THE International Criminal Court said it does not have the authority to hear a complaint against China for alleged harassment of Filipino fishermen in the South China Sea.
In a report, the court’s Office of the Prosecutor said the crimes alleged by former Philippine Foreign Affairs Secretary Alberto F. del Rosario and former Ombudsman Conchita Carpio-Morales were committed by a state that is not a member of the Rome Statute, which created the court.
“Accordingly, the court lacks personal jurisdiction,” according to a copy of the report.
Mr. Del Rosario and Ms. Morales asked the court on behalf of Filipino fishermen in March to conduct a preliminary examination on China for the alleged harassmen.
They also questioned China’s reclamation and island-building in the South China Sea and its nationals’ harmful fishing practices.
But the court said the alleged crimes did not occur in a Philippine territory but only within its exclusive economic zone (EEZ).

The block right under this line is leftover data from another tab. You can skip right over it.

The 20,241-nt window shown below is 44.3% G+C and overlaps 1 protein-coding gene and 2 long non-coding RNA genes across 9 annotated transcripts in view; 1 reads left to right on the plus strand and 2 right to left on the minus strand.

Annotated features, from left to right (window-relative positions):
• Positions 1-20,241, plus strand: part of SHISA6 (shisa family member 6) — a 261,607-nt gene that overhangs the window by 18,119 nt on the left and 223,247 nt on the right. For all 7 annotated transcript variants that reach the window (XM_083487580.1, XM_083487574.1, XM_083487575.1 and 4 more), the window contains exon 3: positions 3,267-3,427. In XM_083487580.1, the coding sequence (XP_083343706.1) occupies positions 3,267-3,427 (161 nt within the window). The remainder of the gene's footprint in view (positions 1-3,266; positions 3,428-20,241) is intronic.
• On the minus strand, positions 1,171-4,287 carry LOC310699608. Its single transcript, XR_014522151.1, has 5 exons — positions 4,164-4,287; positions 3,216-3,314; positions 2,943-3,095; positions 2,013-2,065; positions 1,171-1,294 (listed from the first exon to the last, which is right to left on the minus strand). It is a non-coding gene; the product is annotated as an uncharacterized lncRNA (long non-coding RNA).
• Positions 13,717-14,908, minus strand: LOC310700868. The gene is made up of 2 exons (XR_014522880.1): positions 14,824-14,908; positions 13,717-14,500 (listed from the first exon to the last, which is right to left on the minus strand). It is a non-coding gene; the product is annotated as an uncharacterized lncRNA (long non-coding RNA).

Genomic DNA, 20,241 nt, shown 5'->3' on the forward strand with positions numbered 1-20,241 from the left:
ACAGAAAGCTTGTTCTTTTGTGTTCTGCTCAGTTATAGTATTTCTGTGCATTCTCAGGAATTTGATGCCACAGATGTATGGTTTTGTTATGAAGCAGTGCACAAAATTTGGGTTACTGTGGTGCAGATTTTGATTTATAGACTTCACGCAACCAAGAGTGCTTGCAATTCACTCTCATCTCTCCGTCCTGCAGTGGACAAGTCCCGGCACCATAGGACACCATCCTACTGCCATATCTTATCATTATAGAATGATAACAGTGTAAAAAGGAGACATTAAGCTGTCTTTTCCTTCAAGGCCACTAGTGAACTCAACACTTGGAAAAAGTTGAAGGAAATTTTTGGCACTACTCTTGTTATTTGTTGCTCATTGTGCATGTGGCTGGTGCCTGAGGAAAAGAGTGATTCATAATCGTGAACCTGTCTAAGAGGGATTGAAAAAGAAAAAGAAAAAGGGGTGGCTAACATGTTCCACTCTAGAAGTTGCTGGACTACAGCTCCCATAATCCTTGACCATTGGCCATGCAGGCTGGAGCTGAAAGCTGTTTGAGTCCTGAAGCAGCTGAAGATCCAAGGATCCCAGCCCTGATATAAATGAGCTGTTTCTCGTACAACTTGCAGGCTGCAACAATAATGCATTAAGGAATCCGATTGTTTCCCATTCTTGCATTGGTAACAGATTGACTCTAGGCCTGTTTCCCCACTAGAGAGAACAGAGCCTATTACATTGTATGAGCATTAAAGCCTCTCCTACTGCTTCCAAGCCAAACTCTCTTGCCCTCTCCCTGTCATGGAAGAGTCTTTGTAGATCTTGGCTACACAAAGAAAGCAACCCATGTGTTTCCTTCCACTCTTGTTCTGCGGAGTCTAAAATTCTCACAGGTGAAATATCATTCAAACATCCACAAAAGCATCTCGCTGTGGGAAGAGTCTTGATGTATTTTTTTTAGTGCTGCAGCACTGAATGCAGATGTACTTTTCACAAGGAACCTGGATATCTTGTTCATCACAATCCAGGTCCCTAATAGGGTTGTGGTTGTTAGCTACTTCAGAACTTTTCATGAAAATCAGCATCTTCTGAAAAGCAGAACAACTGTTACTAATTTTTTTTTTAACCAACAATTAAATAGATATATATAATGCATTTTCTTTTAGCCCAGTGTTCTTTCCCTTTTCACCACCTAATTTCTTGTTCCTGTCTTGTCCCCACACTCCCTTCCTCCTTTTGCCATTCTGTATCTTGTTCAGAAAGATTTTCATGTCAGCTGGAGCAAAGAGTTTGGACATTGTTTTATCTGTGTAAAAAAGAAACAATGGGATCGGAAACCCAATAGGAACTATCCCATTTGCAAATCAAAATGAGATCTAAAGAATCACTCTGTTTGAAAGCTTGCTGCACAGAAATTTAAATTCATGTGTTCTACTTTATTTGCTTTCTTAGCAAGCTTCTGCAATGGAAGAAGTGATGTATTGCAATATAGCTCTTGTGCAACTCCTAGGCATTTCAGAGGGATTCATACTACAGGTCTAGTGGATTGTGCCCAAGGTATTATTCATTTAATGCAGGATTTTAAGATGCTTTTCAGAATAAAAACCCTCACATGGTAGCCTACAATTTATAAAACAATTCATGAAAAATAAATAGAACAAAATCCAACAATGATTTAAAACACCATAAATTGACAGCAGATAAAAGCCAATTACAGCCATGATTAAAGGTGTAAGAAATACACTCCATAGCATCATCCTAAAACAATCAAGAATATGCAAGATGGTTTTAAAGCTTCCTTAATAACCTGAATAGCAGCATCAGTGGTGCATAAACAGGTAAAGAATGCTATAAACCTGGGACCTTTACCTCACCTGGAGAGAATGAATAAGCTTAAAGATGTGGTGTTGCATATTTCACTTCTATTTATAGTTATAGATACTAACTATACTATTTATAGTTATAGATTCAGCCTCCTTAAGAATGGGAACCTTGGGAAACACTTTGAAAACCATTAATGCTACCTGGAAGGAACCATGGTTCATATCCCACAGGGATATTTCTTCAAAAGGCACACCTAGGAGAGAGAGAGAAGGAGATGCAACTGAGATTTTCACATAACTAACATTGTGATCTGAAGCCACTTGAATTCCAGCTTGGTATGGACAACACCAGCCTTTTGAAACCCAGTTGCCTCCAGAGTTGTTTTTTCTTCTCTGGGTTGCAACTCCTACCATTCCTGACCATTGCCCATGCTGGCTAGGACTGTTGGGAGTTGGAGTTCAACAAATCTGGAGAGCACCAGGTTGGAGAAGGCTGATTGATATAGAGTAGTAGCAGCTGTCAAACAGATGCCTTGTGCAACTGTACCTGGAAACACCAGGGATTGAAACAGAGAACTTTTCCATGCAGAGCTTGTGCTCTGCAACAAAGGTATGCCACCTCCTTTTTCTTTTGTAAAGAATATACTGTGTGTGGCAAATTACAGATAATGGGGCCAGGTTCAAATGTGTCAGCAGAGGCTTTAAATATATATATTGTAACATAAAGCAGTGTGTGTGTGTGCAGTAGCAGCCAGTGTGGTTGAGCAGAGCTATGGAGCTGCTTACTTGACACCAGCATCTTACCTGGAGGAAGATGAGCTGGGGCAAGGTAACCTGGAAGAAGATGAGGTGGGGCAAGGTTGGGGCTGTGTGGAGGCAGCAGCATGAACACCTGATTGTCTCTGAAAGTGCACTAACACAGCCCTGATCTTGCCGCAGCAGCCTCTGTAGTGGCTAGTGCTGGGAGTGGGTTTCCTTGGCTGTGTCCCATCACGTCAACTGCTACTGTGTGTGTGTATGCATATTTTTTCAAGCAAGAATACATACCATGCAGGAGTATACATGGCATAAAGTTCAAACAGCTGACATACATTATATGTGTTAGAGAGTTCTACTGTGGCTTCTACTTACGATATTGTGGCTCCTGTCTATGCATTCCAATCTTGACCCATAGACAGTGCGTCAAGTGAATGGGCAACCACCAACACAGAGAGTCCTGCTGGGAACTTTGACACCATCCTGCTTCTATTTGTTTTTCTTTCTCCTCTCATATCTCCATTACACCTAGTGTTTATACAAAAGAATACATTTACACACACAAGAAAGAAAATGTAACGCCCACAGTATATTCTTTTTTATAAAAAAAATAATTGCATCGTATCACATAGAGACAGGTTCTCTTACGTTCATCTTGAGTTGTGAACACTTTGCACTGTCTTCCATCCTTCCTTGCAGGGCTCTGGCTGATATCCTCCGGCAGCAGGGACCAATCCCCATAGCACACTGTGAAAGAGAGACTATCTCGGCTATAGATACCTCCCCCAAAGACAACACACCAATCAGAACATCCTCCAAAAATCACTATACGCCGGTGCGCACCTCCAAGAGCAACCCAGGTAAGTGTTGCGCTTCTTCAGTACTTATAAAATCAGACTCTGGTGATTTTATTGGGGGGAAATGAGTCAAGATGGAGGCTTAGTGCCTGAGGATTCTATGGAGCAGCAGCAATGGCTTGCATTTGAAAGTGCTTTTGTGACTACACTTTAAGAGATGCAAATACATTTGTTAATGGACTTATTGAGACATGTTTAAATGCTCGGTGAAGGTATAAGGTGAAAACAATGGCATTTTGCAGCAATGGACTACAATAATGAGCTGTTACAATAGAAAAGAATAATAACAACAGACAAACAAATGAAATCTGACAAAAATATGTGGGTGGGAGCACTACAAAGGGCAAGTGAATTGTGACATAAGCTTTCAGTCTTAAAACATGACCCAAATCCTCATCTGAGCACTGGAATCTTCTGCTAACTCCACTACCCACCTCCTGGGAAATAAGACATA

“The EEZ (and continental shelf) cannot be equated to territory of a state within the meaning of Article 12 of the statute, given that the term ‘territory’ of a state in this provision should be interpreted as being limited to the geographical space over which a state enjoys territorial sovereignty,” it said.
In a joint statement, Mr. del Rosario and Ms. Morales said the ICC Prosecutor did not dismiss their communication.
“The Prosecutor welcomes new facts and evidence to proceed with the case and we are providing them,” according to the statement. “This has only strengthened our resolve.”
“Let them gloat in the meantime. This is just the beginning,” they said. — Vann Marlo M. Villegas